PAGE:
Endoscopic vacuum-assisted therapy of infected pancreatic pseudocyst using a coated sponge
06 March 2012 (online)
Endoscopic vacuum-assisted therapy (EVAT) is a reliable treatment for endoscopically accessible abscesses and was recently described in the management of infected pancreatic pseudocyst (IPC)    .
EVAT when performed in the region of the celiac trunk und portal venous system has, in theory, a higher risk of bleeding than when performed in other regions of the body. We treated a woman who had sepsis due to an IPC, chronic pancreatitis, and pronounced gastric varices by EVAT, but with a coated sponge.
The treatment was generally performed as previously described . After 1 week of endoscopic therapy the cyst was free of necrosis and we started EVAT. We adjusted the size of the sponge according to the local topography and wrapped the Endo-SPONGE (B. Braun, Melsungen, Germany) in one layer of Suprasorb CNP Drainage Film (Lohmann & Rauscher, Vienna, Austria), a double-layered film for vacuum therapy of wounds ([Fig. 1] and [Fig. 2]) . This set is not commercially available. Secretions were continuously evacuated with a suction of 120 mm Hg (16 kPa). We replaced the coated Endo-SPONGE system on the third day and finished EVAT on the seventh day.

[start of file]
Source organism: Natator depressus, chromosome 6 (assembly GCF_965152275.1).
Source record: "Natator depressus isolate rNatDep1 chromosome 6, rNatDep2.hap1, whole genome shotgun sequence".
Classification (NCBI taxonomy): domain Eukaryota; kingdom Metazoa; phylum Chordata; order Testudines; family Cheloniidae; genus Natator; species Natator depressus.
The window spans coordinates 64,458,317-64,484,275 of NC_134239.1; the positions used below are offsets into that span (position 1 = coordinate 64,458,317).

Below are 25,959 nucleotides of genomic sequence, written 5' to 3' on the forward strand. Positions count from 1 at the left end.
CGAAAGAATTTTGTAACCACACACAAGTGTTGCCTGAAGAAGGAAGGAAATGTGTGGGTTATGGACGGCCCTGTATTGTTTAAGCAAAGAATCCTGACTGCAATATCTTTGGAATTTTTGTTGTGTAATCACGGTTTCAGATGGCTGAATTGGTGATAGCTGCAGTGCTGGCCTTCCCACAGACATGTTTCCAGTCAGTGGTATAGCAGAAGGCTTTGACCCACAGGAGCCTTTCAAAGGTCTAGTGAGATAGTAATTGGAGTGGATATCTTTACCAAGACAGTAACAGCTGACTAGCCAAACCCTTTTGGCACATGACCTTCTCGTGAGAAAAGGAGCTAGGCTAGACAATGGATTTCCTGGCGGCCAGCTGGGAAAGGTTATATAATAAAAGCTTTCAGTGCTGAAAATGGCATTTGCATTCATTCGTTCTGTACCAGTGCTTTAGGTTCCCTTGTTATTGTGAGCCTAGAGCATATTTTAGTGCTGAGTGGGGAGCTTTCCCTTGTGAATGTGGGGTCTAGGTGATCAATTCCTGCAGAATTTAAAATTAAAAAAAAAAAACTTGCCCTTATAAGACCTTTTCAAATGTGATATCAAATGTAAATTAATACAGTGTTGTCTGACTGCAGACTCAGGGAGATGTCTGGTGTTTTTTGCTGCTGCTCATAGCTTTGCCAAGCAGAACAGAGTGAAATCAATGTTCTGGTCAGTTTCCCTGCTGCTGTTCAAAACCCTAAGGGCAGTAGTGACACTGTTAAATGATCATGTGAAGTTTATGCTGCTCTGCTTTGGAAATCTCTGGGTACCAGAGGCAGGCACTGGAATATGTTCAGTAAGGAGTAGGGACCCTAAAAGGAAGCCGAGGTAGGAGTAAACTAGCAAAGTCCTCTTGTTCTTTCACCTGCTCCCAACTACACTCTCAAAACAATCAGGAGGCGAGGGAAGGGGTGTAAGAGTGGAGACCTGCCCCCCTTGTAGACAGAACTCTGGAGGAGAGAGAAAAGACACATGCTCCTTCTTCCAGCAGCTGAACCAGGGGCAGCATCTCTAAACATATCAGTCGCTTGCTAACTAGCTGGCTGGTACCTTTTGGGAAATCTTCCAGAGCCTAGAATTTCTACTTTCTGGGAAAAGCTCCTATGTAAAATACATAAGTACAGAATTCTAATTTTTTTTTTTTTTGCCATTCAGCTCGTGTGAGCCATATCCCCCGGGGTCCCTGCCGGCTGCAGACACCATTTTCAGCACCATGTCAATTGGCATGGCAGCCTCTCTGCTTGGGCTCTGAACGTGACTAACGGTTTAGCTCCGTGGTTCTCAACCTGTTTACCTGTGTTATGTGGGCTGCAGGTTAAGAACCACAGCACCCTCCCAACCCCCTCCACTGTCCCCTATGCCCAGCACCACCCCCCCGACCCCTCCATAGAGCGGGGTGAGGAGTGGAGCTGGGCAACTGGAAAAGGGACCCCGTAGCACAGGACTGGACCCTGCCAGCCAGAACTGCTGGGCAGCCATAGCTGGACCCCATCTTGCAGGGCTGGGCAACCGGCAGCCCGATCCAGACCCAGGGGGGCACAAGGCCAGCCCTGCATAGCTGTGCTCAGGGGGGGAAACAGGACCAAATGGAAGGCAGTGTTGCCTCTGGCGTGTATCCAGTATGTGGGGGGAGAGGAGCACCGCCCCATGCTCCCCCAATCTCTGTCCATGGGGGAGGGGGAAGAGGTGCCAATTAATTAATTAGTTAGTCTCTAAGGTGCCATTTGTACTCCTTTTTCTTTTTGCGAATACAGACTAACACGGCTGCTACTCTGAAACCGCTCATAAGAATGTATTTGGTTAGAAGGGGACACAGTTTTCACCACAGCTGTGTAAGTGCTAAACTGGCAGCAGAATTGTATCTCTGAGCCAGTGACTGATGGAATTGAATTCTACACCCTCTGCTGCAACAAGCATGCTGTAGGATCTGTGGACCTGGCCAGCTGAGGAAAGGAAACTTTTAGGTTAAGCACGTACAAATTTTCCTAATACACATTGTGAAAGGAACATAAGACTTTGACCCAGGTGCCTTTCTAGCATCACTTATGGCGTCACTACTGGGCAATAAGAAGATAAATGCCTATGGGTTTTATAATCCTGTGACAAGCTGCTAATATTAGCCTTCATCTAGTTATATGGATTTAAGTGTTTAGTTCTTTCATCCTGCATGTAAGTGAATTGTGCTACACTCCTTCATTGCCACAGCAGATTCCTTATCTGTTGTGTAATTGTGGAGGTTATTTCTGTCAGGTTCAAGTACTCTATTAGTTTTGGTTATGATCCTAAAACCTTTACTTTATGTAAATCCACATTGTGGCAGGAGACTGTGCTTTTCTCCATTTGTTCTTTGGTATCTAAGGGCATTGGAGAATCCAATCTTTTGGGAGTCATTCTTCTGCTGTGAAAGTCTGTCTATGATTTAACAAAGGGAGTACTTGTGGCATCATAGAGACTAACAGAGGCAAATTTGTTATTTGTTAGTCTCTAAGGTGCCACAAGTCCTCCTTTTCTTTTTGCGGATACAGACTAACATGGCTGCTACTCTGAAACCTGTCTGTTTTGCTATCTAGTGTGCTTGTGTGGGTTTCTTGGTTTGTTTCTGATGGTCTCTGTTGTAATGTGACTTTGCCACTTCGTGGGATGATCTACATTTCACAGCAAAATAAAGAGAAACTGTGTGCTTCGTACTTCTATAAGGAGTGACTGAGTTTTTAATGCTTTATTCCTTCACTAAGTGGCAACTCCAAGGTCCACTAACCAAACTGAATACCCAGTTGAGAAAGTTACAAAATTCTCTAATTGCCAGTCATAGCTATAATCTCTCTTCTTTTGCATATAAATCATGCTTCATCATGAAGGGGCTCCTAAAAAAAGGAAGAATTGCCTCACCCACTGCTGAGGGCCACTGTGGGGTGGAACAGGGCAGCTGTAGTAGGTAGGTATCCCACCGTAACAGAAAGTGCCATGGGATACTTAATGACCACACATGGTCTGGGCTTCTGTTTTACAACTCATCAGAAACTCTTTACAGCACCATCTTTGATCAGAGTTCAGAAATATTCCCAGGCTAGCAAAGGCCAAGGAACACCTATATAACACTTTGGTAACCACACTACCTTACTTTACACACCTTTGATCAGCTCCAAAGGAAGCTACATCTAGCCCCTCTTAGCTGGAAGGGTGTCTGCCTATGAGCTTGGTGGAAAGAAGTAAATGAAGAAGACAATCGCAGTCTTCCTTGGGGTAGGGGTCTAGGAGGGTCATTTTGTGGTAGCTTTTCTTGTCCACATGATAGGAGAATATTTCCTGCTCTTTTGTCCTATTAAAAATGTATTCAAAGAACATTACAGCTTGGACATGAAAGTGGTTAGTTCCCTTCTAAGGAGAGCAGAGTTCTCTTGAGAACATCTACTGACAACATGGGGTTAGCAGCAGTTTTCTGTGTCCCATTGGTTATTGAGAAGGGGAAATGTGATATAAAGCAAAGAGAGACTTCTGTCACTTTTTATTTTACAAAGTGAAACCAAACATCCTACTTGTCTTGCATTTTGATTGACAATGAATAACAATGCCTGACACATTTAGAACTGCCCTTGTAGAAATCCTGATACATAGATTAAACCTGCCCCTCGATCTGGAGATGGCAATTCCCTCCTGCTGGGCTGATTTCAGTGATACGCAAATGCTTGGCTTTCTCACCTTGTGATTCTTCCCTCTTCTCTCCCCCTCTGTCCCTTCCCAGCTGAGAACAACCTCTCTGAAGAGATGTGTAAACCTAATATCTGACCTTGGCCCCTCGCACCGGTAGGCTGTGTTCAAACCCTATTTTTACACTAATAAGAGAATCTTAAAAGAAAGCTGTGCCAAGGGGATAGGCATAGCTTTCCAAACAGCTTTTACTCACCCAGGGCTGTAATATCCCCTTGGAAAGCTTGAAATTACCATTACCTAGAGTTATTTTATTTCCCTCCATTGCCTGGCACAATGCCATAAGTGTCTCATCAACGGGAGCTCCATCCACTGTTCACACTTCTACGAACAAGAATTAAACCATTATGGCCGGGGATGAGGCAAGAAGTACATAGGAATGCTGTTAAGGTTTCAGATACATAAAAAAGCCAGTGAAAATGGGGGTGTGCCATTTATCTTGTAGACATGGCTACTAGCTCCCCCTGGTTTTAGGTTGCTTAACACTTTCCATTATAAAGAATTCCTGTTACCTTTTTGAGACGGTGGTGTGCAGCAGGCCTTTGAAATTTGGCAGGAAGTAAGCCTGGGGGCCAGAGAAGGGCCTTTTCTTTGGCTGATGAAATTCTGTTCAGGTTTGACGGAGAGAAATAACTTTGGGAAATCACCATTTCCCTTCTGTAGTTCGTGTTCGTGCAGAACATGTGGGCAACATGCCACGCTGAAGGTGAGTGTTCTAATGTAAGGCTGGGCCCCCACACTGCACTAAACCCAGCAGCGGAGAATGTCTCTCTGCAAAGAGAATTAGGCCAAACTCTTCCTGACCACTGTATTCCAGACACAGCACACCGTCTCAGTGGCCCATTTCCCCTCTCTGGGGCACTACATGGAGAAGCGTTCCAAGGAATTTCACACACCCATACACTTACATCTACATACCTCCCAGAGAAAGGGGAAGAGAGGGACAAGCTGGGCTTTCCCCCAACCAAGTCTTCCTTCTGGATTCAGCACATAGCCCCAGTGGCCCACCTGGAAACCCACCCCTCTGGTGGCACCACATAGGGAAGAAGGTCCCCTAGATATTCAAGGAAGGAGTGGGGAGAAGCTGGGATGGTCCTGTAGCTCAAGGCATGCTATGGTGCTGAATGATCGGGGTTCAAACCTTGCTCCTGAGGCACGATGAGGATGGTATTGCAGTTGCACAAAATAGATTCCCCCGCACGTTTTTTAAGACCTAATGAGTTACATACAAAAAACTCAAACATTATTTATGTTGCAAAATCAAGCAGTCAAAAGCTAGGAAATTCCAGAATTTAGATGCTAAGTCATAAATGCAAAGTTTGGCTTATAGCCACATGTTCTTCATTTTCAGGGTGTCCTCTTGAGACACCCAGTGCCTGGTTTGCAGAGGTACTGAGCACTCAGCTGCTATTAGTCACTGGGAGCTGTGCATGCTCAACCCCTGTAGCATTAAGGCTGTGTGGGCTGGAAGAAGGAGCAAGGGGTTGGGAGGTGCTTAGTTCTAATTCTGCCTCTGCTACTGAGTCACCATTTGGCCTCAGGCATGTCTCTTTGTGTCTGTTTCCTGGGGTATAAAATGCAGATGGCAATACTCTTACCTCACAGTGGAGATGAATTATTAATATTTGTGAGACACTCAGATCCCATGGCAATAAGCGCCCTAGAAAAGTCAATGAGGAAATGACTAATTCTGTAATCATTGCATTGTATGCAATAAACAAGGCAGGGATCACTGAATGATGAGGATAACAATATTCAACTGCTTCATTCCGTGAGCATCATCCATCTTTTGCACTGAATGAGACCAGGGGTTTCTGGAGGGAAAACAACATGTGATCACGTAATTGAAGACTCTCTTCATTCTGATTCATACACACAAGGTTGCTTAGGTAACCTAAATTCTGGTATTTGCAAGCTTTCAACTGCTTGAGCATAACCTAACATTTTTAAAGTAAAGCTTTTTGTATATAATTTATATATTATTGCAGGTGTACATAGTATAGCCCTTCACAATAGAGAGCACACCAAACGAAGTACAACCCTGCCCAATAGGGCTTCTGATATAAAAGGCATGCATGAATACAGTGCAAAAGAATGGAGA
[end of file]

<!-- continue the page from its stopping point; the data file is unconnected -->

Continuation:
The extraction of the wrapped Endo-SPONGE-system was, compared with the extraction of a pure sponge, easier, with less pulling force ([Fig. 3]). The transgastric access into the cyst was also smoother and less bloody ([Fig. 4]). On the seventh day of EVAT the pseudocyst was resolved. Finally we closed the gastrocystic fistula with metallic clips and one Endoloop (Olympus, Tokyo, Japan) ([Fig. 5]).
No complications occurred during therapy and within 6 months after therapy. The treatment of IPC was completed during a single hospital stay.
In our opinion the coated sponge is an improvement in EVAT of infected pancreatic pseudocyst, because it simplifies the extraction of the Endo-SPONGE system and reduces the bleeding risk.
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